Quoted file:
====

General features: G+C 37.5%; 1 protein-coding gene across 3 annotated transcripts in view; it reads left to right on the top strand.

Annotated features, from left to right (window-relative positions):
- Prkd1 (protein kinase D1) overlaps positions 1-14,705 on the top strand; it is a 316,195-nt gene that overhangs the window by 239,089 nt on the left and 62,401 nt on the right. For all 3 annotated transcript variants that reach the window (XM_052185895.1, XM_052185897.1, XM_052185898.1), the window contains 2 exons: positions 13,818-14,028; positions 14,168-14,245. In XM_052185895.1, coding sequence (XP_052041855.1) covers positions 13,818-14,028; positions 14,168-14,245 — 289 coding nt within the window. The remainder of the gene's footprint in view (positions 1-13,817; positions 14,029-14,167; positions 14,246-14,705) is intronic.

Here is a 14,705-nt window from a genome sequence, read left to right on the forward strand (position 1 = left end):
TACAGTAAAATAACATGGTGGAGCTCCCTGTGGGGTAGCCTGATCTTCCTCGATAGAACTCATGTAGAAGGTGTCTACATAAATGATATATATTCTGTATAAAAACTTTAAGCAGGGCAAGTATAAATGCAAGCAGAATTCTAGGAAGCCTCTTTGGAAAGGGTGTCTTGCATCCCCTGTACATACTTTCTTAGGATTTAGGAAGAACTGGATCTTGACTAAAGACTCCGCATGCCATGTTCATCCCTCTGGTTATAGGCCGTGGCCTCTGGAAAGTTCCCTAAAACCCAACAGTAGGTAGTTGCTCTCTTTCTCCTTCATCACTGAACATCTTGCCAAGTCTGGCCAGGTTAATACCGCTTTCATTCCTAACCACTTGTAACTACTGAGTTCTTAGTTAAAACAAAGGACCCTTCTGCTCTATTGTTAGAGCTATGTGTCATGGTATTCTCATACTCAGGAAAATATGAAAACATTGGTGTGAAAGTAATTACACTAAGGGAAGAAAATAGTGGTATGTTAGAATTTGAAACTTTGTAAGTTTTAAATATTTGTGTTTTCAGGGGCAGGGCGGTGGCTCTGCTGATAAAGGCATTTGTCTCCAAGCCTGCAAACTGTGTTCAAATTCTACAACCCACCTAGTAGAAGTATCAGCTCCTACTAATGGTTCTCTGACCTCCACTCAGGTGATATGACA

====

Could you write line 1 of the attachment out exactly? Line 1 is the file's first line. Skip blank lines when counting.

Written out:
General features: G+C 37.5%; 1 protein-coding gene across 3 annotated transcripts in view; it reads left to right on the top strand.